Engine 576 Whistles & The Pan-American on WSM in Nashville

In the previous post on the restoration of NC&StL Engine 576 and the Marty Stuart/Harry Stinson song, I drew on a post by ‘jh’ on the Mac Resource Forum.  I left out the part where jh posted a link to a video featuring the whistle that had sat on engine No. 576 in Centennial Park for decades.  Surprisingly, it was never stolen, but it had been damaged when someone went after it with a crowbar.  The whistle was repaired and placed on a different but operating steam locomotive, the former Nickel Plate No. 765 (note the same digits!) so fans could hear it powered with steam.

In the video Nickel Plate No. 765 runs with “the shop-built, three-chime whistle that was unique to the NC&StL J-3 class of locomotives and original to No. 576.”  This past Monday jh followed up with another post, offering “a better video of the engineer (on the former Nickel Plate No. 765) blowing the NC&StL 576’s whistle.”

 

Now back to Nashville and a different railroad.  The Nashville, Chattanooga & Saint Louis Railroad ran east-west.  It crossed in Nashville with the more famous Louisville and Nashville, which ran north-south, and had owned the NC&StL since 1888 (however, the two roads maintained separate operations).  jh writes:

Pan-American_whistle_WSM

Undated postcard, attributed to Curt Teich, Chicago (PD, via Wiki Commons)

Speaking of whistles. The Louisville & Nashville (L&N, “The Dixie Line”, “The Ol Reliable”) ran a passenger train between Cincinnati, Ohio and New Orleans, Louisiana from 1921 to 1971 called the Pan-American. The unique thing about this passenger train is its relationship with WSM radio in Nashville. The Pan-American had its own radio show for a few minutes each day. From 1933 to 1945 the Pan American would notify WSM as it was stopped at Union Station in Nashville of the time it was expected to pass the WSM transmitting tower just south of Nashville (the tower is still there and you can see it as you drive by with the now CSX rail line next to it) and the name of the engineer. As the Pan-American passed the WSM tower it would blow its whistle which was broadcast over North America. Later the WSM microphone was stationed on the L&N Vine Street tower.

There is an illustrated article about the Pan American/WSM whistle being broadcast. I talked to a gentlemen who indeed said you could set your time to the train’s whistle being broadcast.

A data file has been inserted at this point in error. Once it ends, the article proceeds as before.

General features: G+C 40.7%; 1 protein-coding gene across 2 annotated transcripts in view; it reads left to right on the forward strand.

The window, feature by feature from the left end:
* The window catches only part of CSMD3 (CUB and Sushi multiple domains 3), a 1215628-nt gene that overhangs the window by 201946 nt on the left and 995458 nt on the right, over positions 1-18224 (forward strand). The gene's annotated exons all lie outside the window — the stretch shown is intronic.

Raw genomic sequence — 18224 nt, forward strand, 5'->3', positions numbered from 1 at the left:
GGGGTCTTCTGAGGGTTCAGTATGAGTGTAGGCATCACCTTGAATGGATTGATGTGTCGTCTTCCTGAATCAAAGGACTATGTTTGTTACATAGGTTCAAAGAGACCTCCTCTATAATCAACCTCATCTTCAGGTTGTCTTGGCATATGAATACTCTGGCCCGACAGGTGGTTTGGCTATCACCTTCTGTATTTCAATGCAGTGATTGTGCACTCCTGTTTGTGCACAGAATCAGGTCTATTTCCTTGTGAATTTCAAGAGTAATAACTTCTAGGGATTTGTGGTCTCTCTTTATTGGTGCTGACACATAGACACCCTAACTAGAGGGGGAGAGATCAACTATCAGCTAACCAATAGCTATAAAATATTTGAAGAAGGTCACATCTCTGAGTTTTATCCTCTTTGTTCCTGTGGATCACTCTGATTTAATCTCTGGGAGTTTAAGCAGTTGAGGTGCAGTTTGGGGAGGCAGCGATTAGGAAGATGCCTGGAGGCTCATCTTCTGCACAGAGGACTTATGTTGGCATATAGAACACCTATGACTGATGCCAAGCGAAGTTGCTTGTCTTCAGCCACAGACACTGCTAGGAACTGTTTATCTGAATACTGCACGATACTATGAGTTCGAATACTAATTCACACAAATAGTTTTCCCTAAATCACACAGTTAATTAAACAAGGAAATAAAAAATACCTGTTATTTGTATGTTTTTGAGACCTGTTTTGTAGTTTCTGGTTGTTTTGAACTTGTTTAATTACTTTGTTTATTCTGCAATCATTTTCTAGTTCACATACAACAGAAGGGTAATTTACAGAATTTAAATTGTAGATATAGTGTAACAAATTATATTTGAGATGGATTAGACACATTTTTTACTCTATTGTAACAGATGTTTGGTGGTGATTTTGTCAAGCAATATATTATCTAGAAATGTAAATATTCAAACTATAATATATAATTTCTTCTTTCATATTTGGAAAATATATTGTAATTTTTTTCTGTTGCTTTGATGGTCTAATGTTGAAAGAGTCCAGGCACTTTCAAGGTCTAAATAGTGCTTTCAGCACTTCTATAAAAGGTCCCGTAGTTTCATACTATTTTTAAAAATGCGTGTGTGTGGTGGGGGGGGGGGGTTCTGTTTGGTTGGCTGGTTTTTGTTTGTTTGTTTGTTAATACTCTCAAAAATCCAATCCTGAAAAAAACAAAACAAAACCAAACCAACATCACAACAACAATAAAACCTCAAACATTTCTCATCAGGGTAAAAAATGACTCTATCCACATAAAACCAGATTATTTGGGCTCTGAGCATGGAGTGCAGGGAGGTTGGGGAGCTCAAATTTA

The legend on the postcard reads:

The
PAN-AMERICAN
On the Air!
Over Radio Station WSM, (Nashville)
5:08 P. M.
L & N CRACK TRAIN RUSHING
PAST AMERICA’S TALLEST RADIO
TOWER (878 Feet) WHERE ITS
Sound AND ITS Whistle
ARE BROADCAST OVER WSM’S
50,000 WATTS EVERY DAY
Tune in 650 on Your
DIALS

In case you were wondering, no, it wasn’t the 576’s whistle; the L&N did not share locomotives with its subsidiary NC&StL (and turned down an offer to buy the NC&StL’s class J-3 engines in 1953, having already converted to diesels).  Doubtless there is a recording of one of those broadcasts.

There were at least three songs written about the Pan-American:

DeFord Bailey: ‘Pan-American Blues’ (1926)

The Delmore Brothers: ‘Pan-American Boogie’ (1949)

Hank Williams: ‘The Pan-American’ (1948)

Thanks to jh for the links, and the opportunity to quote his MRF post.  /CL

Erratum: First paragraph rewritten 26Oct (and divided in two) to make clear that I was not confusing the Nickle Plate road with the Nashville, Chattanooga & St. Louis, as two readers thought.

This entry was posted in Country History, Radio Talk and tagged , , , , , , , , , , . Bookmark the permalink.

Leave a Reply

Fill in your details below or click an icon to log in:

WordPress.com Logo

You are commenting using your WordPress.com account. Log Out /  Change )

Google photo

You are commenting using your Google account. Log Out /  Change )

Twitter picture

You are commenting using your Twitter account. Log Out /  Change )

Facebook photo

You are commenting using your Facebook account. Log Out /  Change )

Connecting to %s